REUEL GERECHT: Well, I think the primary problem is that the CIA actually didn’t treat Afghanistan as an area of operations until very late in the game. They were very reluctant to even send people in country to talk to Massoud. They considered those missions to be dangerous. They didn’t have any people. Up in the North, debriefing prisoners of war, according to Ahmed Shah Massoud the leader of the Northern Alliance who was assassinated just before 9/11, he had upwards of 700 members of al-Qaida on the front lines against him. We just simply didn’t want to take the risk.

Now I would backtrack just a little bit. I would disagree with Daniel on the issue of the politics at that time. I tend to perhaps have a 19th century view on this but I do believe that if you attack two American embassies and you sink or nearly sink an American destroyer that those are acts of war and I think that President Clinton could have used the bully pulpit on this one and he chose not to. I think he could have made a do-or-die argument to Musharraf who had been really integral in using and developing those camps that bin Laden was in for his operations in Kashmir that we could have gone to the Pakistanis and said, listen, either you are with us or you are against us on this one. The Clinton administration didn’t do that. I think they can be faulted for that.

RAY SUAREZ: Didn’t it take 9/11 to bring the Pakistanis around?

DANIEL BENJAMIN: It did take 9/11. What Reuel is overlooking here, I think, is that, first of all we were dealing with Nawaz Sharif until the Fall of 1999 and we were facing a potentially catastrophic situation in which Pakistan and India were going to go to nuclear war.

On July 4 of 1999 President Clinton hosted Sharif of Pakistan in Washington and had to essentially tell him to back down in the Cargill confrontation. I think that’s really instructive because we had woefully overloaded diplomatic circuits. We had too many issues to deal with with the Pakistanis. That was a huge problem. Musharraf came in in the fall and we really lost ground. We had a very difficult time dealing with him because he thought this was a problem that he didn’t need to worry about. Pakistan wanted to maintain Afghanistan as its strategic depth.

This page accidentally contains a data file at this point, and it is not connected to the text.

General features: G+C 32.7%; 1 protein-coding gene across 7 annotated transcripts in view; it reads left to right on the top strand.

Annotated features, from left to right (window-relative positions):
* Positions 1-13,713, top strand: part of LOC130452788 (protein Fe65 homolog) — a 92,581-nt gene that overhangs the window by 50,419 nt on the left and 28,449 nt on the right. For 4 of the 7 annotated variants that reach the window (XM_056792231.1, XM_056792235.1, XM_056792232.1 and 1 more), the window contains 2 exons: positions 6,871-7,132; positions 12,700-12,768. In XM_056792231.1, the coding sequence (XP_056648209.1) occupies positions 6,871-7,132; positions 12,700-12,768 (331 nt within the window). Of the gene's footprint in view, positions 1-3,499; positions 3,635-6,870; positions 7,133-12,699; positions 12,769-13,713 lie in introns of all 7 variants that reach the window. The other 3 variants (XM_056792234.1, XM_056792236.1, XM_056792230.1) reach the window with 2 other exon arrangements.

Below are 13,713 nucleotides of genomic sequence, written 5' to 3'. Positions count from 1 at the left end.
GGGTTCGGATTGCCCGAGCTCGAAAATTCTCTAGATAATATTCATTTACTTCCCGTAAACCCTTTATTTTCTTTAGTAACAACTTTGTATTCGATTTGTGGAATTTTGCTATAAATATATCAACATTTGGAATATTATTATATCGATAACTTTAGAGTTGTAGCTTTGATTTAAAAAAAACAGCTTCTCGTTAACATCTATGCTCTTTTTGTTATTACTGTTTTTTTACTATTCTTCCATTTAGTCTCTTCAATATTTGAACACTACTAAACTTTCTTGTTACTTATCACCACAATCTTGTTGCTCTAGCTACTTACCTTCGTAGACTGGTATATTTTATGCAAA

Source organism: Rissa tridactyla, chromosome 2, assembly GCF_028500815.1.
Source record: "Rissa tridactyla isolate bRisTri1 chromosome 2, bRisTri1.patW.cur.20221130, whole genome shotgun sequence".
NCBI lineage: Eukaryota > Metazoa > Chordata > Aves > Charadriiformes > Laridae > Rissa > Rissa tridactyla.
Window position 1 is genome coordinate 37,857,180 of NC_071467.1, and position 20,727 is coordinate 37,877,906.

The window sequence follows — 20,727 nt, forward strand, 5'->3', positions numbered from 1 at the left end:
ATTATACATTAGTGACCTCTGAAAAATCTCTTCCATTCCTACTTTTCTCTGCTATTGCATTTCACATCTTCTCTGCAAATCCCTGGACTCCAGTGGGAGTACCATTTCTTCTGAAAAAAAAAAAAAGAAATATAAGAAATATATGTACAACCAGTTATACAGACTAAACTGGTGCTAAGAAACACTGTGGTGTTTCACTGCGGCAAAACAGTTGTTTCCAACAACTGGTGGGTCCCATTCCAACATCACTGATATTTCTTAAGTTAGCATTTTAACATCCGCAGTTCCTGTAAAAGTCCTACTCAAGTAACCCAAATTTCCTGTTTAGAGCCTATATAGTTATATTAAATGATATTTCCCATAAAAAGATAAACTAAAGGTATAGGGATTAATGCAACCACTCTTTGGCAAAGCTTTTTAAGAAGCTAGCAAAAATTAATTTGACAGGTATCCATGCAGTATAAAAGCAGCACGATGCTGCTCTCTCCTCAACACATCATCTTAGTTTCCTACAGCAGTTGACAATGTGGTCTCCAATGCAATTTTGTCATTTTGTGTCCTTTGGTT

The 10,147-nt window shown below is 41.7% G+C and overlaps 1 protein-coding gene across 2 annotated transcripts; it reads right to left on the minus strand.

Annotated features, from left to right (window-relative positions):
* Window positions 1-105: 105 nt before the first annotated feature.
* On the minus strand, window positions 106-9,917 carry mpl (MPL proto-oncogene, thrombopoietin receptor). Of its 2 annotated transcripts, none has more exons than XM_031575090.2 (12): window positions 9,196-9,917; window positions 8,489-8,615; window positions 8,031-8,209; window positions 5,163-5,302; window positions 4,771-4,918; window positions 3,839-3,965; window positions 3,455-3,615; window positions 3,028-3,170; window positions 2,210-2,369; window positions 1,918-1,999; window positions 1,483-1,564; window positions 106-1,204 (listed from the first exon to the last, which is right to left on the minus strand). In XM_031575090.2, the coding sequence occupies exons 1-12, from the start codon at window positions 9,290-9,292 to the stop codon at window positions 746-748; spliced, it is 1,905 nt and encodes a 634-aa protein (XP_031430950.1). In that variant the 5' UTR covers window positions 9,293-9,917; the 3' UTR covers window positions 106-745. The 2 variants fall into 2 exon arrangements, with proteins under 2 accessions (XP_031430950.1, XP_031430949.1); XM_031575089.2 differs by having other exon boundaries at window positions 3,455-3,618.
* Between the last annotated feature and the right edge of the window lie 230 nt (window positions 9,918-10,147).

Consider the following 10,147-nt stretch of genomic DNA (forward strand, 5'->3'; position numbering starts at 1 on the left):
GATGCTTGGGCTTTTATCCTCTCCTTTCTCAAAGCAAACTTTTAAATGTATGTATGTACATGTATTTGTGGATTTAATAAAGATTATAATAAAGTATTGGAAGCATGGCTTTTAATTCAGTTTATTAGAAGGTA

And once again we were also very concerned about nuclear issues. Now we did push the terrorism issue very forcefully and President Clinton met with Musharraf in Islamabad and pushed this issue. But again we had a real problem. We had no carrots to give the Pakistanis. We had a series of overlaying sanctions that had accrued over years. The executive branch had its hands largely tied by Congress. It was a really difficult diplomatic problem.

RAY SUAREZ: Time for a quick response. Reuel.

REUEL GERECHT: Well, I would agree with everything Daniel said but again I think it’s one of perception. If you believe that bin Laden and al-Qaida was a serious threat and certainly there were many individuals in the Clinton administration who say now they did, then I think that they should have come forward and said listen, we have to eliminate this man. We have to do it now. They did not do that.

RAY SUAREZ: Gentlemen, thanks for joining us.